January 20, 2014

Oh, the Mistakes We’ve Seen! #3: BlueInk Review details common self-publishing writing gaffes

 By BlueInk Staff

“Oh, the Mistakes We’ve Seen!” is part of a series of BlueInk Review blogs offering advice and insight into self-published writers’ most common errors, as seen in the more than 2,000 reviews of self-published books that we have provided since our inception in 2011.  Below, we have compiled excerpts from our more unfortunate reviews, each of which expose common writing blunders.

So what makes the bad review rear its dreaded, beastly head?  Here are some traps you should avoid at all costs:

Writing a book that’s too long:

Every book has its perfect length, and far be it from us to make rigid rules about page numbers without considering the subject matter and the author’s ability to write compelling prose. (Would we have told Tolstoy to cut War and Peace?)  We can say this, however: We receive many shelf-bending books—some as long as 900 pages – and inevitably, the reviewer says exactly what you’d expect: The book needs a major trim.

If you’re bold enough to publish a work that’s as thick as a phone book, we salute you. But be sure it isn’t also as dull as that aforementioned phone book. Only the most skilled authors can successfully compel readers through that much material.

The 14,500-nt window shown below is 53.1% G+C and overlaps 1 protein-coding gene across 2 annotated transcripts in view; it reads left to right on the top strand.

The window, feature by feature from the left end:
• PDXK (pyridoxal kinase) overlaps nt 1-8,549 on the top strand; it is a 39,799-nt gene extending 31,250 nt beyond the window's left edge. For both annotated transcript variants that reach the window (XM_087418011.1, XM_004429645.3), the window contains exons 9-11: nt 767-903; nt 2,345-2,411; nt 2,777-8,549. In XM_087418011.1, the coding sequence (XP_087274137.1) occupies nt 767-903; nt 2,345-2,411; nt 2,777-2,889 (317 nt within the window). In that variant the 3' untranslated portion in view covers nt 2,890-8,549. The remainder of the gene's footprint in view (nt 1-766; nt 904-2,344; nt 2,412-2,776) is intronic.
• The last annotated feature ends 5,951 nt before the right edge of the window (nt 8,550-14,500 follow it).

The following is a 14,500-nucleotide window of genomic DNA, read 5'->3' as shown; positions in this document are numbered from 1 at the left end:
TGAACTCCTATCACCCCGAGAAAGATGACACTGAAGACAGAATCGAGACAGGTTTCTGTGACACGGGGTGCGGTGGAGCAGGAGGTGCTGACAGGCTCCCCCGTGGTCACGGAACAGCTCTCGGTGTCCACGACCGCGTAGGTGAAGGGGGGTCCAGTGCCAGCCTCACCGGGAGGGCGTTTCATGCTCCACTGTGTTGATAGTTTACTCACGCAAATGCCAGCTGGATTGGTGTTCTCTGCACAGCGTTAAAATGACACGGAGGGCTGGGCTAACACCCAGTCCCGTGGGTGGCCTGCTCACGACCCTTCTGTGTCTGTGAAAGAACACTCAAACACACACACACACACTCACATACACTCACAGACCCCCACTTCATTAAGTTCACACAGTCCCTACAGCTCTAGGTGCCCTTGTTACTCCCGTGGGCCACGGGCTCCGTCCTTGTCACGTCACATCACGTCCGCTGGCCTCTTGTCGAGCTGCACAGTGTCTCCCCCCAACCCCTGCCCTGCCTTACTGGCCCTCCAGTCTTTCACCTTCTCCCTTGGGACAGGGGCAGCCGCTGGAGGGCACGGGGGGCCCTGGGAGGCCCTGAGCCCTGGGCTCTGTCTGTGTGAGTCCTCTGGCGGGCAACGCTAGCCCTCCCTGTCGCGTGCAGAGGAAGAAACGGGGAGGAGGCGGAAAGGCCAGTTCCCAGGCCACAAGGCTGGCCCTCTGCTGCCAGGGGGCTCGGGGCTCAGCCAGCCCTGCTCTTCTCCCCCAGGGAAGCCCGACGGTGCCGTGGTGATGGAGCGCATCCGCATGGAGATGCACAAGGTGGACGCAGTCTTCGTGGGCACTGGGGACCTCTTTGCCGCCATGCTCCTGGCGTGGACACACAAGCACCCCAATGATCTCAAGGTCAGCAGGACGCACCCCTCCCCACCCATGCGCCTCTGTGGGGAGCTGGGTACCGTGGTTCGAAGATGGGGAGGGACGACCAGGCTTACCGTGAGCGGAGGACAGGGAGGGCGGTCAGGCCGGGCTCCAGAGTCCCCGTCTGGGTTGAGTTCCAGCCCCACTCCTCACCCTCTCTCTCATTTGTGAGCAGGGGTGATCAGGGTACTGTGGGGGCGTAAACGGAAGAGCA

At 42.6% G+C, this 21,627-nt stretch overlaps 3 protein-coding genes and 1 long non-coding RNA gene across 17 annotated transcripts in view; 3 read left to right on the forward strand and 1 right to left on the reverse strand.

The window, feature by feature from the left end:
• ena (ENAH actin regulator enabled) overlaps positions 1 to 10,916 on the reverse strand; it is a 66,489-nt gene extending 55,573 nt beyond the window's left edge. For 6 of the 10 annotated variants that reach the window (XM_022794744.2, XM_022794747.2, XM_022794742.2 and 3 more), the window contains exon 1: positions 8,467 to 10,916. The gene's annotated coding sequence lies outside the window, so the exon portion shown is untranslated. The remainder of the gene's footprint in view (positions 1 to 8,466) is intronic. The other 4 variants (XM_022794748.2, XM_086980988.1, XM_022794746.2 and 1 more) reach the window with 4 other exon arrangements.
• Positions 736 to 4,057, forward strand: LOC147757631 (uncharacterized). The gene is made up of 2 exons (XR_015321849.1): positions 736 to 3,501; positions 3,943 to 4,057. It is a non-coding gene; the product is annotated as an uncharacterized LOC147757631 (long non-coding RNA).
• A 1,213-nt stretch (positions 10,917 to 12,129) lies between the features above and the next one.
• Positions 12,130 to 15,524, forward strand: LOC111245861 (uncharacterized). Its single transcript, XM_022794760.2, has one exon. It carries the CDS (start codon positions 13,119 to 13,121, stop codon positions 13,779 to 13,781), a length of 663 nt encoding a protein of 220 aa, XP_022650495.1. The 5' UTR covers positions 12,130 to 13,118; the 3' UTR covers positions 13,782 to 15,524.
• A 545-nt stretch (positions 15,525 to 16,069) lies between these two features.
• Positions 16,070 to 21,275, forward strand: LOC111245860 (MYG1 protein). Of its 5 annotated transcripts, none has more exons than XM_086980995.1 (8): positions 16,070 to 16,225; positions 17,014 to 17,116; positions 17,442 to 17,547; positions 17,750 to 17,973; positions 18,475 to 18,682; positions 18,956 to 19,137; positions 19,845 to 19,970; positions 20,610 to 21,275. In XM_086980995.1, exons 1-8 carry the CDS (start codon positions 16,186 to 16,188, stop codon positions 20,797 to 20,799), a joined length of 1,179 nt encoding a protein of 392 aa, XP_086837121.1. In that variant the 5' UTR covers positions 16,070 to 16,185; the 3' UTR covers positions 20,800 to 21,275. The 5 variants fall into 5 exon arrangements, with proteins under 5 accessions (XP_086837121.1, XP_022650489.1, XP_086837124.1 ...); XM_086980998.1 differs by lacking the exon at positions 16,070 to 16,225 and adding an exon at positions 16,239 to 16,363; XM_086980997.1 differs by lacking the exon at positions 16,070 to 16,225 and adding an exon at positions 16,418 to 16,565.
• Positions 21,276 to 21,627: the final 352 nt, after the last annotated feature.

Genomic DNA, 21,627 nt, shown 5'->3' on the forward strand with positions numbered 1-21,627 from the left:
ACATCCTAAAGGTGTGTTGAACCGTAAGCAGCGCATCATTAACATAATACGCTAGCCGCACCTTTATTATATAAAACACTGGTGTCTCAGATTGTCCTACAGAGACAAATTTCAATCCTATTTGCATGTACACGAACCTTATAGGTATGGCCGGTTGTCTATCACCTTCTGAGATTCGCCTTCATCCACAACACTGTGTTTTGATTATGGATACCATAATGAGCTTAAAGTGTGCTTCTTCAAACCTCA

Take another look at your book: Is it redundant in parts? Can whole chapters be removed without harming your story or thesis? Have you gone off in tangents that could be lifted and saved for another book?

Trim. And then trim some more.  Err on the side of cutting too much rather than too little. Your readers will thank you.

Here’s a sample of what our critics have said on this subject in various reviews:

“A strong editor could have trimmed this book in half, making it short enough to be disseminated as a pamphlet–a length that would have made the reading experience less arduous.”

“This is challenging terrain to navigate, especially through 400 pages. While (the author) sets out to tell an exciting fantasy story rooted in theology, (this) is ultimately a muddled novel that’s weighed down by its own ambitions.”

“The story and ideas explored here easily could be covered in 150 pages, but the book is twice that length, weighed down by an abundance of exposition-packed dialogue.”

“While the storyline has promise, it lacks the intensity expected from a plot rife with bombings and break-ins…Meanwhile, the excessively long novel, nearly 800 pages, overplays the family members’ many engagement, wedding and Christmas plans, unnecessarily dashing any hope of literary tension.” 

Poor pacing

Pacing is the rhythm of a work. Without varied rhythm, particularly in fiction, a book will become monotonous.

Whether the book is meant to be fast-paced overall or thoughtful and considered, there should be ups and downs that draw readers into the rising and falling motion of the story. Give your readers moments of intensity, but also give them a chance to catch their breath. In addition, be sure to spend more time on important events and descriptions (and, therefore, give these events more emphasis) than trivial ones.

Reread your book and only consider its pacing. Is there too much happening in some moments and nothing happening at others? If so, rethink and revise.